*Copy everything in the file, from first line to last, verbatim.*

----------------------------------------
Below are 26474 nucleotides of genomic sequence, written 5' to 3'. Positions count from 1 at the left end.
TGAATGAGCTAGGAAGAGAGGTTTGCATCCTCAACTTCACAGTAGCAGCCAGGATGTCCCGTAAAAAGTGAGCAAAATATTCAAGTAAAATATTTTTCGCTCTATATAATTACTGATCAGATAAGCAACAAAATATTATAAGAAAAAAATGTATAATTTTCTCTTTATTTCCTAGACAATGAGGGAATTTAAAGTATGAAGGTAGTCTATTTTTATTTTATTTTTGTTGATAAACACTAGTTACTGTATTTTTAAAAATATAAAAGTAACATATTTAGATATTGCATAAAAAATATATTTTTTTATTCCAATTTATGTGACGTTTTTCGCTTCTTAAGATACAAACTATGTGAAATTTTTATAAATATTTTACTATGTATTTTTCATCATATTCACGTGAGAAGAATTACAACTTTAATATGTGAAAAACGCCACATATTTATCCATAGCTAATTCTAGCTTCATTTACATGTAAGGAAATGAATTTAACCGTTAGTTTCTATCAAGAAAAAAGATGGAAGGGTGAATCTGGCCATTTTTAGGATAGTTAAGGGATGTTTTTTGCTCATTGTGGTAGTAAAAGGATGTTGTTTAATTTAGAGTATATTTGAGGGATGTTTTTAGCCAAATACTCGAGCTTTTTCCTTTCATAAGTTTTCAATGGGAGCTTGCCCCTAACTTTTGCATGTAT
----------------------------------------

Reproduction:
Below are 26474 nucleotides of genomic sequence, written 5' to 3'. Positions count from 1 at the left end.
TGAATGAGCTAGGAAGAGAGGTTTGCATCCTCAACTTCACAGTAGCAGCCAGGATGTCCCGTAAAAAGTGAGCAAAATATTCAAGTAAAATATTTTTCGCTCTATATAATTACTGATCAGATAAGCAACAAAATATTATAAGAAAAAAATGTATAATTTTCTCTTTATTTCCTAGACAATGAGGGAATTTAAAGTATGAAGGTAGTCTATTTTTATTTTATTTTTGTTGATAAACACTAGTTACTGTATTTTTAAAAATATAAAAGTAACATATTTAGATATTGCATAAAAAATATATTTTTTTATTCCAATTTATGTGACGTTTTTCGCTTCTTAAGATACAAACTATGTGAAATTTTTATAAATATTTTACTATGTATTTTTCATCATATTCACGTGAGAAGAATTACAACTTTAATATGTGAAAAACGCCACATATTTATCCATAGCTAATTCTAGCTTCATTTACATGTAAGGAAATGAATTTAACCGTTAGTTTCTATCAAGAAAAAAGATGGAAGGGTGAATCTGGCCATTTTTAGGATAGTTAAGGGATGTTTTTTGCTCATTGTGGTAGTAAAAGGATGTTGTTTAATTTAGAGTATATTTGAGGGATGTTTTTAGCCAAATACTCGAGCTTTTTCCTTTCATAAGTTTTCAATGGGAGCTTGCCCCTAACTTTTGCATGTAT